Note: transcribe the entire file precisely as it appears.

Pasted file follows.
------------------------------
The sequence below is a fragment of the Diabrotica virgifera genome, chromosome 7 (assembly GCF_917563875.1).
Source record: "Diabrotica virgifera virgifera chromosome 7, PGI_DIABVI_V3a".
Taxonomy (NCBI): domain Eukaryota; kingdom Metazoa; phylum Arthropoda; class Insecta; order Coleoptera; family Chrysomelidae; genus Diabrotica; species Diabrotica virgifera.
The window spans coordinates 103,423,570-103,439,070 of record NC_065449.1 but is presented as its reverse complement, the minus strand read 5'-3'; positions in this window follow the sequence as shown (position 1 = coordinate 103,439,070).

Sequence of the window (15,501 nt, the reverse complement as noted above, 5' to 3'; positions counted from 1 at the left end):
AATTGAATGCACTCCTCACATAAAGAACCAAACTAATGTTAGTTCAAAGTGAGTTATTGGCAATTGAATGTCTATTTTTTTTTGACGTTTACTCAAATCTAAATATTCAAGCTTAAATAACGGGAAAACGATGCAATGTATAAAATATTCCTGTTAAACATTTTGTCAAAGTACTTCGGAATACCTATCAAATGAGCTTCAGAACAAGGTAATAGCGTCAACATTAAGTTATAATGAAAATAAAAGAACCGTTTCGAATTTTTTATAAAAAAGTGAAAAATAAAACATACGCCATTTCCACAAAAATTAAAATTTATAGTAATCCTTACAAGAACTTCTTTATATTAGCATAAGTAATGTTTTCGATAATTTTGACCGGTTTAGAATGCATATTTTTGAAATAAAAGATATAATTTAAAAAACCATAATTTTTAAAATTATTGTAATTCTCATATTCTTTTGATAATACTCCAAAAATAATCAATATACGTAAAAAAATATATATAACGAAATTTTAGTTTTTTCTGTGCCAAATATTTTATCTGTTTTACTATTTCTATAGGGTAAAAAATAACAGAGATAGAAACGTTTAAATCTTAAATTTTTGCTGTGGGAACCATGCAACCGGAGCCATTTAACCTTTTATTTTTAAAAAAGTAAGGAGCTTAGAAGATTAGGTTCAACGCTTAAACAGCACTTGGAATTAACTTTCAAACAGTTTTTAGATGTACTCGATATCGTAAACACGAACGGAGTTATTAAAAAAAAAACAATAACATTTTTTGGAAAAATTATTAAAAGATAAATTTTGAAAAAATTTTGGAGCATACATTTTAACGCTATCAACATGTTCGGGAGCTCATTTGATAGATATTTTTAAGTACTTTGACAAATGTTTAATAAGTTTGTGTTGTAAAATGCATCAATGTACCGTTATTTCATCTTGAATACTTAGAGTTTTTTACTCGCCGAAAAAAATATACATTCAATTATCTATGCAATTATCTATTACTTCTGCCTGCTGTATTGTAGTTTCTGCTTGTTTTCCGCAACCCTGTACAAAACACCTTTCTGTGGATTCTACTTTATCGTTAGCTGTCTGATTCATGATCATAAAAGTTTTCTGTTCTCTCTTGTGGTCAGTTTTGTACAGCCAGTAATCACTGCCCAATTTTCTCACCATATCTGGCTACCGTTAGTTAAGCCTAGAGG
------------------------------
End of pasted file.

The sequence below is a fragment of the Diabrotica virgifera genome, chromosome 7 (assembly GCF_917563875.1).
Source record: "Diabrotica virgifera virgifera chromosome 7, PGI_DIABVI_V3a".
Taxonomy (NCBI): domain Eukaryota; kingdom Metazoa; phylum Arthropoda; class Insecta; order Coleoptera; family Chrysomelidae; genus Diabrotica; species Diabrotica virgifera.
The window spans coordinates 103,423,570-103,439,070 of record NC_065449.1 but is presented as its reverse complement, the minus strand read 5'-3'; positions in this window follow the sequence as shown (position 1 = coordinate 103,439,070).

Sequence of the window (15,501 nt, the reverse complement as noted above, 5' to 3'; positions counted from 1 at the left end):
AATTGAATGCACTCCTCACATAAAGAACCAAACTAATGTTAGTTCAAAGTGAGTTATTGGCAATTGAATGTCTATTTTTTTTTGACGTTTACTCAAATCTAAATATTCAAGCTTAAATAACGGGAAAACGATGCAATGTATAAAATATTCCTGTTAAACATTTTGTCAAAGTACTTCGGAATACCTATCAAATGAGCTTCAGAACAAGGTAATAGCGTCAACATTAAGTTATAATGAAAATAAAAGAACCGTTTCGAATTTTTTATAAAAAAGTGAAAAATAAAACATACGCCATTTCCACAAAAATTAAAATTTATAGTAATCCTTACAAGAACTTCTTTATATTAGCATAAGTAATGTTTTCGATAATTTTGACCGGTTTAGAATGCATATTTTTGAAATAAAAGATATAATTTAAAAAACCATAATTTTTAAAATTATTGTAATTCTCATATTCTTTTGATAATACTCCAAAAATAATCAATATACGTAAAAAAATATATATAACGAAATTTTAGTTTTTTCTGTGCCAAATATTTTATCTGTTTTACTATTTCTATAGGGTAAAAAATAACAGAGATAGAAACGTTTAAATCTTAAATTTTTGCTGTGGGAACCATGCAACCGGAGCCATTTAACCTTTTATTTTTAAAAAAGTAAGGAGCTTAGAAGATTAGGTTCAACGCTTAAACAGCACTTGGAATTAACTTTCAAACAGTTTTTAGATGTACTCGATATCGTAAACACGAACGGAGTTATTAAAAAAAAAACAATAACATTTTTTGGAAAAATTATTAAAAGATAAATTTTGAAAAAATTTTGGAGCATACATTTTAACGCTATCAACATGTTCGGGAGCTCATTTGATAGATATTTTTAAGTACTTTGACAAATGTTTAATAAGTTTGTGTTGTAAAATGCATCAATGTACCGTTATTTCATCTTGAATACTTAGAGTTTTTTACTCGCCGAAAAAAATATACATTCAATTATCTATGCAATTATCTATTACTTCTGCCTGCTGTATTGTAGTTTCTGCTTGTTTTCCGCAACCCTGTACAAAACACCTTTCTGTGGATTCTACTTTATCGTTAGCTGTCTGATTCATGATCATAAAAGTTTTCTGTTCTCTCTTGTGGTCAGTTTTGTACAGCCAGTAATCACTGCCCAATTTTCTCACCATATCTGGCTACCGTTAGTTAAGCCTAGAGG